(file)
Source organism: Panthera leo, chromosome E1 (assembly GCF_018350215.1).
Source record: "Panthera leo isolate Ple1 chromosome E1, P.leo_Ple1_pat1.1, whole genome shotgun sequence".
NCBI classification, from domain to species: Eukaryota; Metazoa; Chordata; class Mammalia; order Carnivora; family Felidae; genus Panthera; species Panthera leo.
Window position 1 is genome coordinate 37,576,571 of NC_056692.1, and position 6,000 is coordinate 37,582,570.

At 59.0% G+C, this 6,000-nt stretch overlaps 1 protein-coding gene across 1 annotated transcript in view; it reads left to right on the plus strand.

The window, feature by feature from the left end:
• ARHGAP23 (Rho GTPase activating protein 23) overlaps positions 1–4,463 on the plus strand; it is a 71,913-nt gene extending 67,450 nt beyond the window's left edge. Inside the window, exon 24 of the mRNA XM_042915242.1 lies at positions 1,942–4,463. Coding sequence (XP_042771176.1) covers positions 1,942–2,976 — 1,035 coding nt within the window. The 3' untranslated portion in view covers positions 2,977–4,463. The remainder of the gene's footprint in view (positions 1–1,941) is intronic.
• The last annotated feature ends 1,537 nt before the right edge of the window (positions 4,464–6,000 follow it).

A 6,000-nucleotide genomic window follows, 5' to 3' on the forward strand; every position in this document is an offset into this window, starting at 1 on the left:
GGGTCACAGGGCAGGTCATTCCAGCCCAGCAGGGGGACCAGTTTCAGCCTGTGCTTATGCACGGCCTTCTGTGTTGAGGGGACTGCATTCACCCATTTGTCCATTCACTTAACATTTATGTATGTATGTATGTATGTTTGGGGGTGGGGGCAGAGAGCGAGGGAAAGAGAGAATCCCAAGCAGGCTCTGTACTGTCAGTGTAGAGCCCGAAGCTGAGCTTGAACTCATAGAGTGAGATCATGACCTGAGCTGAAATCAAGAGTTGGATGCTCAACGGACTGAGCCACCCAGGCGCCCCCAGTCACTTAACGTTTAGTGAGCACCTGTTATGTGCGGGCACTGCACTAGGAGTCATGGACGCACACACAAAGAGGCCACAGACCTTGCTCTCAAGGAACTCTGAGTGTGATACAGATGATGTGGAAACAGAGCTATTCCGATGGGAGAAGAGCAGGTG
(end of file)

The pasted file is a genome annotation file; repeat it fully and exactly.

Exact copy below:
Source organism: Panthera leo, chromosome E1 (assembly GCF_018350215.1).
Source record: "Panthera leo isolate Ple1 chromosome E1, P.leo_Ple1_pat1.1, whole genome shotgun sequence".
NCBI classification, from domain to species: Eukaryota; Metazoa; Chordata; class Mammalia; order Carnivora; family Felidae; genus Panthera; species Panthera leo.
Window position 1 is genome coordinate 37,576,571 of NC_056692.1, and position 6,000 is coordinate 37,582,570.

At 59.0% G+C, this 6,000-nt stretch overlaps 1 protein-coding gene across 1 annotated transcript in view; it reads left to right on the plus strand.

The window, feature by feature from the left end:
• ARHGAP23 (Rho GTPase activating protein 23) overlaps positions 1–4,463 on the plus strand; it is a 71,913-nt gene extending 67,450 nt beyond the window's left edge. Inside the window, exon 24 of the mRNA XM_042915242.1 lies at positions 1,942–4,463. Coding sequence (XP_042771176.1) covers positions 1,942–2,976 — 1,035 coding nt within the window. The 3' untranslated portion in view covers positions 2,977–4,463. The remainder of the gene's footprint in view (positions 1–1,941) is intronic.
• The last annotated feature ends 1,537 nt before the right edge of the window (positions 4,464–6,000 follow it).

A 6,000-nucleotide genomic window follows, 5' to 3' on the forward strand; every position in this document is an offset into this window, starting at 1 on the left:
GGGTCACAGGGCAGGTCATTCCAGCCCAGCAGGGGGACCAGTTTCAGCCTGTGCTTATGCACGGCCTTCTGTGTTGAGGGGACTGCATTCACCCATTTGTCCATTCACTTAACATTTATGTATGTATGTATGTATGTTTGGGGGTGGGGGCAGAGAGCGAGGGAAAGAGAGAATCCCAAGCAGGCTCTGTACTGTCAGTGTAGAGCCCGAAGCTGAGCTTGAACTCATAGAGTGAGATCATGACCTGAGCTGAAATCAAGAGTTGGATGCTCAACGGACTGAGCCACCCAGGCGCCCCCAGTCACTTAACGTTTAGTGAGCACCTGTTATGTGCGGGCACTGCACTAGGAGTCATGGACGCACACACAAAGAGGCCACAGACCTTGCTCTCAAGGAACTCTGAGTGTGATACAGATGATGTGGAAACAGAGCTATTCCGATGGGAGAAGAGCAGGTG